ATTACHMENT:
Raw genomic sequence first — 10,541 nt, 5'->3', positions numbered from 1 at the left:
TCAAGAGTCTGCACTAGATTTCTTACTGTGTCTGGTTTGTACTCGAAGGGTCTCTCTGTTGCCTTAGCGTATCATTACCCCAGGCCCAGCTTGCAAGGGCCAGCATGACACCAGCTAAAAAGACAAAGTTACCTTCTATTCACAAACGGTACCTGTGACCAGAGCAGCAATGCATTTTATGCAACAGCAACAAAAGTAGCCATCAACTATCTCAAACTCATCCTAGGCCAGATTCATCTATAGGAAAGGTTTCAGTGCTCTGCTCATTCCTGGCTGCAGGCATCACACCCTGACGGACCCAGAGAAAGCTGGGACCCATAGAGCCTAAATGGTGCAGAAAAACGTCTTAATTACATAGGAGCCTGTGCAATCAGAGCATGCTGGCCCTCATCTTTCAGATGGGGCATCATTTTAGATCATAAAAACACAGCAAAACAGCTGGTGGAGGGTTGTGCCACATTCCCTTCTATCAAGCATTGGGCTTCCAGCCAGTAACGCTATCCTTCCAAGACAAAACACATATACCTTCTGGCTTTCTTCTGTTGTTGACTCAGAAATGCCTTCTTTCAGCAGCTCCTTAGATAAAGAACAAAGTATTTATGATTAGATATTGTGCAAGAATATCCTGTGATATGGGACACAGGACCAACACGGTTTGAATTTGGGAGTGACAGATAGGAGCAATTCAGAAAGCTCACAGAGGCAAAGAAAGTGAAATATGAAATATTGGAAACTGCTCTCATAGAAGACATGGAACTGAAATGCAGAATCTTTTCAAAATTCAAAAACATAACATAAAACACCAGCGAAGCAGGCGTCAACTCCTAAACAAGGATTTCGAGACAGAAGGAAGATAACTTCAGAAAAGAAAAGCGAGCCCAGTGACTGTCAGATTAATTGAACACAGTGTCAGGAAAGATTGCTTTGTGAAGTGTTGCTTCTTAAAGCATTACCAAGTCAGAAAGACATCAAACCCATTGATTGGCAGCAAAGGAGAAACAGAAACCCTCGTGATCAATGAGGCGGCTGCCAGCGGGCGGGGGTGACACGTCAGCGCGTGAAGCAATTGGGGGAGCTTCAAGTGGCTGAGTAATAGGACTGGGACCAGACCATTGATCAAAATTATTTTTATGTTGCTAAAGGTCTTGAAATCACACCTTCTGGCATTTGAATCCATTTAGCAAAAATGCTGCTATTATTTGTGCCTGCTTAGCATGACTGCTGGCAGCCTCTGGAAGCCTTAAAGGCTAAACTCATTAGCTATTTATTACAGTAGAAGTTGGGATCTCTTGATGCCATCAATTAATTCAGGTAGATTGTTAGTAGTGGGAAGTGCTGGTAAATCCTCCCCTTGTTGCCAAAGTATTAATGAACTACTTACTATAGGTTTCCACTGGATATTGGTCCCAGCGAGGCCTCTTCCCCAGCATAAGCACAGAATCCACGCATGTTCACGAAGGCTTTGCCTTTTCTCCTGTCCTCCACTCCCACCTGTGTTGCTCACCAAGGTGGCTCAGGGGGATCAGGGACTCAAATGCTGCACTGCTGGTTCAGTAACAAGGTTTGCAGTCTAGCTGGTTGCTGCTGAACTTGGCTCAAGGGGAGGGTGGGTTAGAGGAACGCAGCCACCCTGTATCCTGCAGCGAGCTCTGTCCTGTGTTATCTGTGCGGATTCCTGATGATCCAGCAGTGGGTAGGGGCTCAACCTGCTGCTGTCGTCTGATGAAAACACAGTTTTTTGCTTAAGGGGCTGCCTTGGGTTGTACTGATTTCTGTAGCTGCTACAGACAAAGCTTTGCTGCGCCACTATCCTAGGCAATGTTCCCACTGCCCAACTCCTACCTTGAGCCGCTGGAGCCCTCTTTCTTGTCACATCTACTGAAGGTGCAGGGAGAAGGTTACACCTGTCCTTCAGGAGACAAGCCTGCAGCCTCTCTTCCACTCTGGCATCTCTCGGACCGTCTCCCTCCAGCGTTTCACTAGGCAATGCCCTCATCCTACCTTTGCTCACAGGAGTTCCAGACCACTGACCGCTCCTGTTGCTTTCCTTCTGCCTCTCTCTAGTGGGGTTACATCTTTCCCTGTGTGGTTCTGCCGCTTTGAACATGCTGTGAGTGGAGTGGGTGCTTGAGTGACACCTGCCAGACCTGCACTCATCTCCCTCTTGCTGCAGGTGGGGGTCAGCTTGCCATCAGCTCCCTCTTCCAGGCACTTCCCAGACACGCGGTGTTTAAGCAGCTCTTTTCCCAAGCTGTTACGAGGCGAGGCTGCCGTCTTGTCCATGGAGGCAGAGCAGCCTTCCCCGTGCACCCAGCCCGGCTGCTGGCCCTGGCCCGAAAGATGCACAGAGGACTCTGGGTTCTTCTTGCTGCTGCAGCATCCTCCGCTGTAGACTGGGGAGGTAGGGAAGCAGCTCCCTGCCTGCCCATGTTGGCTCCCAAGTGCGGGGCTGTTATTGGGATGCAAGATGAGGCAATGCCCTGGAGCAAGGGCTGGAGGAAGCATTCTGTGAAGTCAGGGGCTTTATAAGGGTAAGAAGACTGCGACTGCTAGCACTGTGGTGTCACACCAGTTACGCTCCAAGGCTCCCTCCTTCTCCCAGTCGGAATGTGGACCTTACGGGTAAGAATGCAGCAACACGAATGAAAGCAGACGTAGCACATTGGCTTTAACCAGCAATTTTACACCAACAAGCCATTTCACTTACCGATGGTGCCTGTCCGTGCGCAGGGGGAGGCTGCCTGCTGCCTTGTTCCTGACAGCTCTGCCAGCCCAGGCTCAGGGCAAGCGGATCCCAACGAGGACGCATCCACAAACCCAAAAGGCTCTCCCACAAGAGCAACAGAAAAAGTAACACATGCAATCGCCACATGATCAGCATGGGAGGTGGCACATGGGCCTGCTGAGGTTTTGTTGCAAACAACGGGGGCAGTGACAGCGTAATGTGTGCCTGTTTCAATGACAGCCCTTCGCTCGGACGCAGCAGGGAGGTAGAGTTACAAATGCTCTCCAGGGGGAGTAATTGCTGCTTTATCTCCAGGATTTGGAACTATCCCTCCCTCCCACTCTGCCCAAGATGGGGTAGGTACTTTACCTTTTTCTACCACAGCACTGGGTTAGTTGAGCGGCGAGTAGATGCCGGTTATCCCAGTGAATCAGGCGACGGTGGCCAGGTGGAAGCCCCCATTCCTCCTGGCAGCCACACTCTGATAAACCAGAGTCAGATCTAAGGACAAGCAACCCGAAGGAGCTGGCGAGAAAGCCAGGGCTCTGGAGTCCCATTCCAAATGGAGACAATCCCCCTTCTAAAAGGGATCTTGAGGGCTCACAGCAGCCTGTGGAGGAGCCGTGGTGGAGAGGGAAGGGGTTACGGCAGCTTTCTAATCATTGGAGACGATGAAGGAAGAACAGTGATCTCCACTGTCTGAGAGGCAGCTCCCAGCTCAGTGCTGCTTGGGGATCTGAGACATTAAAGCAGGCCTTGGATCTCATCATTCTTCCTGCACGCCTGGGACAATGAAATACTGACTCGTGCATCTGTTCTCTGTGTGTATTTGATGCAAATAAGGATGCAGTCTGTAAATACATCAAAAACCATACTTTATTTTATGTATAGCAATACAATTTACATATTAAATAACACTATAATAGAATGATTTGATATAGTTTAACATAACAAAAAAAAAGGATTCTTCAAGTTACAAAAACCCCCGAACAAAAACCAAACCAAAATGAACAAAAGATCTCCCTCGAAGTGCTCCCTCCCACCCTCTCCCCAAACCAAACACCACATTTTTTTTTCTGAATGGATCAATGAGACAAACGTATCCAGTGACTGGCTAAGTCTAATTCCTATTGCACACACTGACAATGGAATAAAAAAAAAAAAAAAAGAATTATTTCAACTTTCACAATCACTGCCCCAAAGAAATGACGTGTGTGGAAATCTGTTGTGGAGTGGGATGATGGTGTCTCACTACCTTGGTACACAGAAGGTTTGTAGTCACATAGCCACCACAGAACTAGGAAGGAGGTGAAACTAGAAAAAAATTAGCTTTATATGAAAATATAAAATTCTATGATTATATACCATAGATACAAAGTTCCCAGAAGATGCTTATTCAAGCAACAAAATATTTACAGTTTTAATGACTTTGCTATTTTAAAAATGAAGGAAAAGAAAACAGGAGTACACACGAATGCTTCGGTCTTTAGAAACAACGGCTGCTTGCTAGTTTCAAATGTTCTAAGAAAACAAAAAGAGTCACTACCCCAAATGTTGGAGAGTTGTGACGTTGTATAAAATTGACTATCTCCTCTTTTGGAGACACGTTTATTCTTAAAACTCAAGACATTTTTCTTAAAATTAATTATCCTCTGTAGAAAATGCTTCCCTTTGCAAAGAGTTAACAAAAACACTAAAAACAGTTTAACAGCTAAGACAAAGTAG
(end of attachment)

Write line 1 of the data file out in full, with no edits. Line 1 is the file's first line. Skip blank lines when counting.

Raw genomic sequence first — 10,541 nt, 5'->3', positions numbered from 1 at the left: